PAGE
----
Trabectedin (ET-743) is a marine alkaloid isolated from the Caribbean tunicate Ecteinascidia turbinata, with a chemical structure characterized by three fused tetrahydroisoquinoline rings. Two of these rings (subunits A and B) provide the framework for covalent interaction with the minor groove of the DNA double helix, whereas the third ring (subunit C) protrudes from the DNA duplex, apparently allowing interactions with adjacent nuclear proteins. The compound's chemical interactions trigger a cascade of events that interfere with several transcription factors, DNA binding proteins, and DNA repair pathways, likely to be different from other DNA-interacting agents. Trabectedin also causes modulation of the production of cytokines and chemokines by tumor and normal cells, suggesting that the antitumor activity could also be ascribed to changes in the tumor microenvironment. The promising data on the combination of trabectedin with other anticancer agents, observed in preclinical systems, have prompted several clinical studies that are currently ongoing. One of these combinations (trabectedin-pegylated liposomal doxorubicin) was recently authorized by the European Commission for the treatment of patients with relapsed platinum-sensitive ovarian cancer. Mol Cancer Ther; 9(8); 2157-63. (C)2010 AACR.

A Review of Trabectedin (ET-743): A Unique Mechanism of Action

D'Incalci M;
2010

Abstract

Trabectedin (ET-743) is a marine alkaloid isolated from the Caribbean tunicate Ecteinascidia turbinata, with a chemical structure characterized by three fused tetrahydroisoquinoline rings. Two of these rings (subunits A and B) provide the framework for covalent interaction with the minor groove of the DNA double helix, whereas the third ring (subunit C) protrudes from the DNA duplex, apparently allowing interactions with adjacent nuclear proteins. The compound's chemical interactions trigger a cascade of events that interfere with several transcription factors, DNA binding proteins, and DNA repair pathways, likely to be different from other DNA-interacting agents. Trabectedin also causes modulation of the production of cytokines and chemokines by tumor and normal cells, suggesting that the antitumor activity could also be ascribed to changes in the tumor microenvironment. The promising data on the combination of trabectedin with other anticancer agents, observed in preclinical systems, have prompted several clinical studies that are currently ongoing. One of these combinations (trabectedin-pegylated liposomal doxorubicin) was recently authorized by the European Commission for the treatment of patients with relapsed platinum-sensitive ovarian cancer. Mol Cancer Ther; 9(8); 2157-63. (C)2010 AACR.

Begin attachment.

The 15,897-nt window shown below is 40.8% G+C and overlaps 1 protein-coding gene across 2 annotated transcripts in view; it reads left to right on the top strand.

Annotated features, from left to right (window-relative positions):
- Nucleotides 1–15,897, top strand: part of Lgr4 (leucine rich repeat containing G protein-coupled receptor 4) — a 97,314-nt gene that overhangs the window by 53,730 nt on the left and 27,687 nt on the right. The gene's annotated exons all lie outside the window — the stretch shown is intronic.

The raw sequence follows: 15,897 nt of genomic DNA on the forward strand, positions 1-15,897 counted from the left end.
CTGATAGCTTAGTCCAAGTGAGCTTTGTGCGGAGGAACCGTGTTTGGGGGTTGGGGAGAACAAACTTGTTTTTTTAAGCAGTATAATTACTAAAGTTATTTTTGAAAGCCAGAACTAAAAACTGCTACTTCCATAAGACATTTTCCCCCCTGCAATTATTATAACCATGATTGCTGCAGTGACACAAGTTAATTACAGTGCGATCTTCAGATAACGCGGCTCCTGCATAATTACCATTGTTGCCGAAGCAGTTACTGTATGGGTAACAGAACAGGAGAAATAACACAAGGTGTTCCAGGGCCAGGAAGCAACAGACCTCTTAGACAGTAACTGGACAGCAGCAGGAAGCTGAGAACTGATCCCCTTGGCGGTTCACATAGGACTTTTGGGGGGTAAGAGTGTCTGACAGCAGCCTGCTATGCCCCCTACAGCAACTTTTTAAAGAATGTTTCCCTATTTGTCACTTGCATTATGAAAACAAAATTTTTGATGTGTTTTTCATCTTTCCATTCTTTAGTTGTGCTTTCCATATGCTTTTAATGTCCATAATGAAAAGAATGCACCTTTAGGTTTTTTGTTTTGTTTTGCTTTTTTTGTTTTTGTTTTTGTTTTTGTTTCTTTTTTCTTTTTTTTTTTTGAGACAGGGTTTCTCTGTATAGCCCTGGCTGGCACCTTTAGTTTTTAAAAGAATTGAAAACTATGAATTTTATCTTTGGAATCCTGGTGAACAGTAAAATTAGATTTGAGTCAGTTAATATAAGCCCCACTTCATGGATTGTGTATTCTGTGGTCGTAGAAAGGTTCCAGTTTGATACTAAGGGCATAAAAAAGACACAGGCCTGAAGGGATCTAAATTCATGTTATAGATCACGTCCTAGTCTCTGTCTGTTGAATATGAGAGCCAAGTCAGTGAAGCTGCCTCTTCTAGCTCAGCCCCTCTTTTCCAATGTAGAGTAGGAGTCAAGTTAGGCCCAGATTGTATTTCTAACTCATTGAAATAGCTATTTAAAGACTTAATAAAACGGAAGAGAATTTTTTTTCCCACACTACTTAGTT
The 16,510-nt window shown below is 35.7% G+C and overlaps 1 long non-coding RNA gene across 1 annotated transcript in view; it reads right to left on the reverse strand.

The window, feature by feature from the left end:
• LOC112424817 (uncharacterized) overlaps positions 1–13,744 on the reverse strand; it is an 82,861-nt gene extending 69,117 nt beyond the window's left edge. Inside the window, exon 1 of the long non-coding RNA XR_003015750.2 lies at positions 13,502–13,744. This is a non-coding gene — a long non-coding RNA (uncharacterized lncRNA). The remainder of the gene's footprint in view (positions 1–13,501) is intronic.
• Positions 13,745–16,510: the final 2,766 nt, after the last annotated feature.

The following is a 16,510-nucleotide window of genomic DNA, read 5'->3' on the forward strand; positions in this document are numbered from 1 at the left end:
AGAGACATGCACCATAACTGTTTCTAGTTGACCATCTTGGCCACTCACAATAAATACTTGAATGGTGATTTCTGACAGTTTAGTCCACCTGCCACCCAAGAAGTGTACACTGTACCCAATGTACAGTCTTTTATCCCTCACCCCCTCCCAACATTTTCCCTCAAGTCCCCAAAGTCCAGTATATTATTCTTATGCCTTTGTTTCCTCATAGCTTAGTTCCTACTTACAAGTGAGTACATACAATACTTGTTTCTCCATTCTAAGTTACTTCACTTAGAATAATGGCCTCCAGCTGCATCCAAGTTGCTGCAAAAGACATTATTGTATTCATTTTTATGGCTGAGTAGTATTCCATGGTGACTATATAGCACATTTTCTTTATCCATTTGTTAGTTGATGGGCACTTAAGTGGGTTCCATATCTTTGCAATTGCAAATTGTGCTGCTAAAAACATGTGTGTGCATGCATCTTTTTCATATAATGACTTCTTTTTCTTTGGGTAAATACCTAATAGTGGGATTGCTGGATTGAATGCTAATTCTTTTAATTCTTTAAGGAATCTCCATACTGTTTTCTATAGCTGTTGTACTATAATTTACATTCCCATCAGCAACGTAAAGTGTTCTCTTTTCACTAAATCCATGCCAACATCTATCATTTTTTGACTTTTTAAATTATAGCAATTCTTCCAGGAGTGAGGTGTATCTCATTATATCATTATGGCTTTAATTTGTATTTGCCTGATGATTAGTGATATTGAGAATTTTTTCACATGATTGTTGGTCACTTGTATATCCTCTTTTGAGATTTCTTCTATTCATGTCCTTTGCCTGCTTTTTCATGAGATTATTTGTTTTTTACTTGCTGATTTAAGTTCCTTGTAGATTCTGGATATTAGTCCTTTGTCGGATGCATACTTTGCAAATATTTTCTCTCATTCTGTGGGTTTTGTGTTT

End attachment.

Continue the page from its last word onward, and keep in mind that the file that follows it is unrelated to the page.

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Utilizza questo identificativo per citare o creare un link a questo documento: https://hdl.handle.net/11699/67625
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